a3

The USB flash drive installer can now be used to install Windows on your Mac. If wish to use the flash drive to install Windows 10 on a different Mac, then you should replace the Windows Support Software files with ones downloaded on that Mac.

Answer #2

This answer was suggested (in a now deleted comment) by Solar Mike. I will remove the answer, if he posts a similar answer.

Use a machine running Windows to create the USB flash drive installer. At this point the flash drive does not contain the Windows Support Software provided by Apple. To add this software, follow steps 2 and 6 of Answer #1.

When using the Windows operating system, you can download the application MediaCreationTool1809.exe. This allows the creation of either a USB flash drive installer or the download of an ISO file. Mac users do not download an application. Instead, Mac users can only download the ISO file. The MediaCreationTool1809 creates a FAT32 formatted USB installer. So there must be a difference between the files downloaded for the USB installer and the files downloaded in the ISO. I do not know how many of the files are different. However, I do know the largest file is different. This file contains all the Window 10 images. The MediaCreationTool1809 application creates the file install.esd which is 3.45 GB in size. This is nowhere near the 4 GB limit for files stored on FAT32 formatted volumes. Unfortunately, the ISO substitutes the file install.wim which is 4.4 GB in size. This is well over the 4 GB limit.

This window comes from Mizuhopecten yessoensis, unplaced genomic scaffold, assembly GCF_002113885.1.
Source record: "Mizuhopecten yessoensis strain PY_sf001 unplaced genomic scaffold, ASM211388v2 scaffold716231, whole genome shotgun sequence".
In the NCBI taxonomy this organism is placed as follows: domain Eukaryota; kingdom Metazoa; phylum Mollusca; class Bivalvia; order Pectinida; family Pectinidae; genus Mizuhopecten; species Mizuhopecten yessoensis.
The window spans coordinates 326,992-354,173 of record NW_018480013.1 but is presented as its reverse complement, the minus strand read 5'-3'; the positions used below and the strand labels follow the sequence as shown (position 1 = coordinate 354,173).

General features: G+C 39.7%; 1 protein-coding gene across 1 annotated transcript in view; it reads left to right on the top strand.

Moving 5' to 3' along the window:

Either .esd files are more efficient in storage than .wim files or the install.esd file has less images than the install.wim file.

Answer #3

Download the Windows 10 April 2018 Update ISO file from the Microsoft website Download Windows 10 Disc Image (ISO File). This ISO file is compatible with the Boot Camp Assistant. After using the Boot Camp Assistant to install Windows 10, you should goto the Microsoft website Download Windows 10 to upgrade to the Windows 10 October 2018 Update. Note: This last link will only work when booted to Windows. If booted to macOS, then you redirect to Download Windows 10 Disc Image (ISO File)

  • Great answer, but I did forget to specify that I was creating the USB on a mac, but it was to setup a windows PC. I'll edit my question but you have a lot of useful information, which did solve my problem. I'll just use a windows machine to make the USB. – Minebomber Jan 14 at 19:09
  • @Minebomber: Answer #3 would still work, but you would probably want to delete the files and folders shown in step 2 of answer #1 from the USB flash drive. – David Anderson Jan 14 at 19:14
  • @Minebomber: Another possible solution would be to install VirtualBox on the Mac. VirtualBox is a free product. Create a virtual Windows 10 machine, then use Answer #2 to create the flash drive. You will not need a product key to install Windows 10 in a virtual machine on a trial basis. – David Anderson Jan 14 at 19:37